Researchers will create a spacecraft to travel through space with X-rays from dead stars

Credit image: NASA - Pulsar Punches Hole in Stellar Disk
Credit image: NASA - Pulsar Punches Hole in Stellar Disk

Article by: Andacs Robert Eugen, on 04 May 2022, at 08:58 am Los Angeles time

Until now, spaceships needed a lot of things to be able to navigate the distant universe. Sunlight, energy, fuel, and much more.

No one thought to use the elements that space gives to make the journey even longer and to get further into the Universe.

Now a team of researchers and aerospace engineers has developed a new way to create spacecraft so that they can use signals from multiple pulsars to navigate the distant universe.

The pulsars are the remnants of a star that make one to hundreds of rotations per second, and they have a diameter between 12 and 15 miles.

However, a very important feature of pulsars and also the basis of the study is that they emit light in the wavelength range of X-rays.

"We can use star trackers to determine the direction a spacecraft is pointing, but to learn the precise location of the spacecraft, we rely on radio signals sent between the spacecraft and the Earth, which can take a lot of time and requires use of oversubscribed infrastructure, like NASA's Deep Space Network," said Zach Putnam, professor in the Department of Aerospace Engineering at Illinois.

"Using X-ray navigation eliminates those two factors, but until now, required an initial position estimate of the spacecraft as a starting point. This research presents a system that finds candidates for possible spacecraft locations without prior information, so the spacecraft can navigate autonomously."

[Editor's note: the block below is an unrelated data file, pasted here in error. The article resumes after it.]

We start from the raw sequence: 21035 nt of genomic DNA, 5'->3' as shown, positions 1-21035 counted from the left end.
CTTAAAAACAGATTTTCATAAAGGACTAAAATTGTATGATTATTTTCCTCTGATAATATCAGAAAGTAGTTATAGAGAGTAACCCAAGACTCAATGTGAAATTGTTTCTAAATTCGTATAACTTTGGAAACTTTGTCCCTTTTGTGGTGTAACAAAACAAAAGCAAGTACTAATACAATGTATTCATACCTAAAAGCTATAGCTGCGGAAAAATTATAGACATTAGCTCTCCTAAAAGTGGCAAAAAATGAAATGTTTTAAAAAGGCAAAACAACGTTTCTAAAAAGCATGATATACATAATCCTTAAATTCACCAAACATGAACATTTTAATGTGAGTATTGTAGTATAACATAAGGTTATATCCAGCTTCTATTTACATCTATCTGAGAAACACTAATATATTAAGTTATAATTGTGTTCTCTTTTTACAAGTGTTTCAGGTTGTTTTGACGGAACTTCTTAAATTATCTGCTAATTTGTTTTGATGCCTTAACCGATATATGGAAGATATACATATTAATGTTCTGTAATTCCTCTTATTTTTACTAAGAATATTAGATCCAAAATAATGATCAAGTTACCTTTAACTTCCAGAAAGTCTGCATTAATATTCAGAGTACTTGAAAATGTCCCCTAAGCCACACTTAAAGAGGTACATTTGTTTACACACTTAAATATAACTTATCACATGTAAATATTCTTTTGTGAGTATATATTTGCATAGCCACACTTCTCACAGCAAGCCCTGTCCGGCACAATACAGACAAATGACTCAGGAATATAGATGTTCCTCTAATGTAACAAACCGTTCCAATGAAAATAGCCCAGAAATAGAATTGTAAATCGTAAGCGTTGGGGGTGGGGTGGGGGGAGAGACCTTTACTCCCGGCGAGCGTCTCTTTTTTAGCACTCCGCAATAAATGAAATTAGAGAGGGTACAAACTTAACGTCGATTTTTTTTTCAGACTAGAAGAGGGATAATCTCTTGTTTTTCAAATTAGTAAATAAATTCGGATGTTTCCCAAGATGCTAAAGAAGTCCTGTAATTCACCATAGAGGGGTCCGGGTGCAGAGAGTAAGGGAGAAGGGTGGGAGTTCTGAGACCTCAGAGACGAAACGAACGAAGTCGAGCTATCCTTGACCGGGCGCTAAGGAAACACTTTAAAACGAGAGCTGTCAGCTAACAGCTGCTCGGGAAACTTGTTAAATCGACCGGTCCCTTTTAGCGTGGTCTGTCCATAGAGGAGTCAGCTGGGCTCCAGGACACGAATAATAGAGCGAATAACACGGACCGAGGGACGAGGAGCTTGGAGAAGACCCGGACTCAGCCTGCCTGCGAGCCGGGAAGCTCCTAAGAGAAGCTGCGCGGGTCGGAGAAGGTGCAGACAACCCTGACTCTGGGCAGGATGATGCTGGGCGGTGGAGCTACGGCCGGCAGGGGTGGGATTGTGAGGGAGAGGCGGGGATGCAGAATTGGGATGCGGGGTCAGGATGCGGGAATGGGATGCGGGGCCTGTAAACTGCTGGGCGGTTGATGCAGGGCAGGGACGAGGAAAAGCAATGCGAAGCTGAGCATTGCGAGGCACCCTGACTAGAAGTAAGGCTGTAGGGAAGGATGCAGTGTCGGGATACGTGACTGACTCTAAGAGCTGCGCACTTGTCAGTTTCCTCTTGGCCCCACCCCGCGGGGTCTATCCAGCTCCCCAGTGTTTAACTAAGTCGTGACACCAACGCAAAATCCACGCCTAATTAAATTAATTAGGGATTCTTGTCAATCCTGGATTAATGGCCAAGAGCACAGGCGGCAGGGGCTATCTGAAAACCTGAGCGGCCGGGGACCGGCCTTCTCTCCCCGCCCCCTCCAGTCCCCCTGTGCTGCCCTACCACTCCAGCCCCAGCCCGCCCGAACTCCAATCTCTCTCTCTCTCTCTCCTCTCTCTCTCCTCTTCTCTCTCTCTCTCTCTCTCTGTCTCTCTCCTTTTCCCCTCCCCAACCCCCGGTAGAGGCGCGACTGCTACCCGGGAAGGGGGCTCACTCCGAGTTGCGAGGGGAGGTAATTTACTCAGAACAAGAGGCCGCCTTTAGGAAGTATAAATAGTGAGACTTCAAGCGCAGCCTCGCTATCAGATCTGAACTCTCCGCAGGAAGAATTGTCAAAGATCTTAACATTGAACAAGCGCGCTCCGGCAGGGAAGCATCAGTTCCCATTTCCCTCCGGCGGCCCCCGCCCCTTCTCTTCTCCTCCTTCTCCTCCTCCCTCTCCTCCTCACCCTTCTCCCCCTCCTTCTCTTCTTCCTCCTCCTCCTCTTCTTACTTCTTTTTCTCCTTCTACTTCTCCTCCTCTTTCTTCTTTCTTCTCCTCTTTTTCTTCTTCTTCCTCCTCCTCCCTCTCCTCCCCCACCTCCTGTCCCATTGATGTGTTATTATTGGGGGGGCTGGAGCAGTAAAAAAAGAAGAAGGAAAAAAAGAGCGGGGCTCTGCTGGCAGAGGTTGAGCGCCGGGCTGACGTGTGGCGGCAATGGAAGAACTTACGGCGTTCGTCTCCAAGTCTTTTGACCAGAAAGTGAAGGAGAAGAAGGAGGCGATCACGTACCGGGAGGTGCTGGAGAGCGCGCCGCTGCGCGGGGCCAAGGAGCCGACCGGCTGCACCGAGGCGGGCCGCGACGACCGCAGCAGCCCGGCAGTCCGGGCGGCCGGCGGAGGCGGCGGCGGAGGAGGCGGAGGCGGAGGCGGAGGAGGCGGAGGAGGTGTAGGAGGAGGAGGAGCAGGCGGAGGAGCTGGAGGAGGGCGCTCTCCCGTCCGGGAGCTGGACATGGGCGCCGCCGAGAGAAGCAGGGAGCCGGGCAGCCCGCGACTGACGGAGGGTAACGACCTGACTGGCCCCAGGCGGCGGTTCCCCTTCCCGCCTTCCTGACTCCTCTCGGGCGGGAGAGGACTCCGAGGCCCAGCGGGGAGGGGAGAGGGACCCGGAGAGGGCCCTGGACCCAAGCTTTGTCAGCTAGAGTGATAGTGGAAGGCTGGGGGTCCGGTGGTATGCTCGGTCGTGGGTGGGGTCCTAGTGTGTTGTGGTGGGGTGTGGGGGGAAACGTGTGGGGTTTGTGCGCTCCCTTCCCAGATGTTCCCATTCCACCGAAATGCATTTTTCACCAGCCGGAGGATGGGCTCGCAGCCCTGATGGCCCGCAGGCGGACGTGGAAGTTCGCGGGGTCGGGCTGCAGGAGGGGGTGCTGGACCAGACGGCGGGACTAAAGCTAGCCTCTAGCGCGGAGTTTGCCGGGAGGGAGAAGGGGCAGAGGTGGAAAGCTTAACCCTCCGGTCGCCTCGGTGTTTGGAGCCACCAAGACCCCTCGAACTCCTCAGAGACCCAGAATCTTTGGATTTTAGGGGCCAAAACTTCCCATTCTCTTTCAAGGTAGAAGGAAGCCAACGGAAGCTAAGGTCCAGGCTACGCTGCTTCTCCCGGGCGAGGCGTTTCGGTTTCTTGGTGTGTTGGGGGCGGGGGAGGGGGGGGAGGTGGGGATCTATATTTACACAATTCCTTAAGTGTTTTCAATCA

"This system would give spacecraft autonomy and reduce the dependency on the ground. X-ray pulsar navigation gets us around that and allows us to determine where we are, without calling."

According to the researchers, the new spacecraft model will have to analyze possible pulsars that prove useful, and this is a little difficult to achieve if computers and some state-of-the-art scientific elements are not used.

"The issue with pulsars is that they spin so fast that the signal repeats itself a lot," he said. "By comparison, GPS repeats every two weeks. With pulsars, while there are an infinite number of possible spacecraft locations, we know how far apart these candidate locations are from each other.

"We are looking at determining spacecraft position within domains that have diameters on the order of multiple astronomical units, like the size of the orbit of Jupiter-something like a square with one billion miles on a side. The challenge we are trying to address is, how do we intelligently observe pulsars and fully determine all possible spacecraft locations in a domain without using an excessive amount of compute resources," continued Putnam.

In any case, scientists have a plus here, thanks to the algorithm discovered by graduate student Kevin Lohan.

It can determine the perfect pulsars by combining observations of them to determine the positions of the spacecraft.

The algorithm processes all the candidate intersections in two or three dimensions.

"We used the algorithm to study which pulsars we should observe to reduce the number of candidate spacecraft locations within a given domain," said Putnam. Results showed that observing sets of pulsars with longer periods and small angular separations could significantly reduce the number of candidate solutions within a given domain.

Source: IEEE Xplore

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